Help your DD to see the warning signs and steer clear of her brother. Explain that hormones can make him unlike himself, unpredictable and possibly not nice to be around temporarily. She needs to keep herself out of harm's way as you might not always be there.

When your DS is having a calm moment, explain to him that you are worried about DD's safety when he gets upset and that you have asked her to keep away from him if he seems to be getting upset or angry. Tell him that you don't want him to feel lonely and he can always come and find you if he misses the company!

The book explains it really well. In order to grow up, young adults have to distance themselves from their parents. In order to allow your son to do that, you have to give him space while still basically being his cook, cleaner, taxi driver and emotional punchbag.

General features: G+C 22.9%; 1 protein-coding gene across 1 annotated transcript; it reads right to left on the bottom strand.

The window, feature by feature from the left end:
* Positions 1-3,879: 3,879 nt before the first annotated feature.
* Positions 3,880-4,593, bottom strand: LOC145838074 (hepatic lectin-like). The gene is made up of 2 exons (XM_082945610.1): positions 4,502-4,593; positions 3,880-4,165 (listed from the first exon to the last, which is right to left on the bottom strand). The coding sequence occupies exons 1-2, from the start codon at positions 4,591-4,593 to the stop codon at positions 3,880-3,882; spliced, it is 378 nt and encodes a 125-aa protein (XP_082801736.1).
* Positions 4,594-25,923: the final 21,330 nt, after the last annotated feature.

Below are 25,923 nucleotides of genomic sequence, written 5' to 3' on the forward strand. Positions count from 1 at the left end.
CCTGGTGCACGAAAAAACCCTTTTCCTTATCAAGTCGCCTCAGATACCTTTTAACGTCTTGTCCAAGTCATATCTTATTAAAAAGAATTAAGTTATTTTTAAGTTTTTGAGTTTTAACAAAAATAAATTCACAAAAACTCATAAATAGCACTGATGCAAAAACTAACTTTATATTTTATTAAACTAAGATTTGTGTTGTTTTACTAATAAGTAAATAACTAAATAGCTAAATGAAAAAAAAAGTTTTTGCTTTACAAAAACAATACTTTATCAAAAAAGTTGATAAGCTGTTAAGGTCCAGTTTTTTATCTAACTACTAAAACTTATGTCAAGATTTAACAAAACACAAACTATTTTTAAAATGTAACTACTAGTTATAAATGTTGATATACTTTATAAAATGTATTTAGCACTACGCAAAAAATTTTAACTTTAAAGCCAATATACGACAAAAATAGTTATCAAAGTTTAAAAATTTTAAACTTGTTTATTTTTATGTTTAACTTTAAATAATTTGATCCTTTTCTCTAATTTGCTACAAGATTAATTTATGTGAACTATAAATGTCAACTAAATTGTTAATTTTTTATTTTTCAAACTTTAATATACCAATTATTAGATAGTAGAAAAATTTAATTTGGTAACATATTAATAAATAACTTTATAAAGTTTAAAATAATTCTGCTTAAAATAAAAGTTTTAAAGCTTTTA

Good luck. x

toplizzy Tue 23-May-17 12:59:05

Wow! Thank you! There is light at the end of the tunnel! You have given me hope! Xxx

Wolfiefan Tue 23-May-17 13:01:00

Does he have hobbies? Sports help relieve stress and can be a coping mechanism for teens.

GloriousSlug Thu 25-May-17 21:16:08

Thank you for the book recommendation, I'll order it on Amazon tonight!

He's just had a huge tantrum which resulted in him pacing around his bedroom ranting loudly to himself "fucking twat, fucking twat, ruins everything, I hate her, wish she was dead, etc. etc."

This was trigger by one event and my reaction, hopefully you'll be able to give me some insight into how I can handle things better next time (please be gentle with me, I'm crap at this but I'm trying my best).

So today he decided he wanted to go to the gym with his cousins, I agreed but on the condition that he come straight home. He agreed to this no trouble and this morning I gave him the money for the gym. Fine.

He agreed to meet his cousins at 4.20, they live a five minute walk from the gym and the gym is about a mile from where we live.